Rumination on fears and insecurities


In a day, November will firmly belong in the past and the count down to the New Year will begin. All through this month, I have been reading and absorbing the viewpoints of Adoptees, Birth families and Adoptive families. I have been following the #FlipTheScript tag on Twitter. As I read each piece filled with angst, anguish, gratitude or sadness, my eyes well up. I relate to some of the adoptive parent viewpoints. I relate to some adoptee viewpoints and I relate to some of the birth parent viewpoints.

I say some because I have had issues from the very beginning about treating adoption like pregnancy or even birthing children. This was prior to having experienced pregnancy myself. I also have a problem with the ‘born from my heart’ phrase. As much as I craved the experience, it felt like painting adoption as like pregnancy was taking things too far.  To me, it was an alternative path, not a substitute.

When my daughters came to me, I understood and accorded their birth family a place on my family tree. In the first few years as I shared details of our open adoption sparingly amidst people I knew, the first question usually turned out to be “Aren’t you afraid?”. “Not really” I would say and redirect the conversation elsewhere. Long past the triggering conversation, I would lie awake at night wondering what is it that I should be afraid of. I wondered if, perhaps I was not bonded enough to my children and that is why I was not feeling the fear or insecurity I was supposed to be feeling. I never really had an answer.

Over the past two years with my youngest joining the family, I have had many occasions to mull over the differences between raising my first two and the last. This past week as my first child ran a high fever and lay across my bosom, her body burning with heat, I teared up, sending fervent prayers to the Gods to please let me take her pain. I sat in the darkness, outside her door as she struggled to fall asleep being coughs that stemmed from her belly. The intensity of my feelings for her surprised me.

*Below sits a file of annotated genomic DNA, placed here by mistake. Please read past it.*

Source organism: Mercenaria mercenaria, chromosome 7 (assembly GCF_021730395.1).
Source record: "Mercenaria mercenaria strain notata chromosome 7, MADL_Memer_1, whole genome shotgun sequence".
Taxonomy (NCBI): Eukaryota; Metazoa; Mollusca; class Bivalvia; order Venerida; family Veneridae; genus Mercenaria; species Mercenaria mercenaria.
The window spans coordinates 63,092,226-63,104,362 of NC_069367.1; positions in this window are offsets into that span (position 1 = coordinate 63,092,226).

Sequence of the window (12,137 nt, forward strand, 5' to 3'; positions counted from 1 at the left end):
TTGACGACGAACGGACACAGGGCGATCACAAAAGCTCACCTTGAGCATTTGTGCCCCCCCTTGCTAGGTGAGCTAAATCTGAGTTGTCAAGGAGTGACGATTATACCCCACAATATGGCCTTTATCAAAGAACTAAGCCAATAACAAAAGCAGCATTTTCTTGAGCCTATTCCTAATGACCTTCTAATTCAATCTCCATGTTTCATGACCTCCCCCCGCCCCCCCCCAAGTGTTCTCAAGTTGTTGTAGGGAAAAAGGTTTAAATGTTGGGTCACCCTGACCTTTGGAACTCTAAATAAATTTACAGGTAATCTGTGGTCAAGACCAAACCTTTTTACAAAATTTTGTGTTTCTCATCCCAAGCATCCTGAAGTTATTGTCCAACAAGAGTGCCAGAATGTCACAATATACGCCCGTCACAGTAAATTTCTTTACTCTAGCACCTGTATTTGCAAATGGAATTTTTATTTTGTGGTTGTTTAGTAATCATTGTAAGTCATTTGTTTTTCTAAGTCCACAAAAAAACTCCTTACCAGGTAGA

I sat there imagining a time when the kids rooms will be empty and it occurred to me that I will be sad to see them go and happy for them to live their lives. They will go on to form attachments that will usurp me of the primary place in their affections. The more I thought about it, I was OK with it. Thoughts turned to their birth family. They are family to me in more sense than one. I wonder if they will occupy more share in my childrens’ lives than they do now. I realized that was possibly true too. And surprisingly, I seemed to be OK with that.

It hit me then that, the fear that people kept alluding to stems from a lack of acceptance that my children have other families. People who have a place at the table so to speak. I don’t know if it is because we crossed racial lines or if the fact that they were toddlers when we became their parents, their heritage is a real, living presence in our lives. Because we accept, we understand that they can love two (or more) families in their own way. Trying to quantify how much we are loved or what place we are accorded in their lives is a surefire way to head down the path to fear and insecurity.

I have no way of knowing what my children will feel about all of this in the years to come. The only thing I can do is to make sure that I do not impose my fears on them or expect them to be grateful for the quirk of fate that binds them to me as mom and daughters.


  1. I have been dropping into this post every half hour or so today to leave a reply but can’t bring myself to write anything that even does justice to the power of this post. Your generosity is mind boggling.

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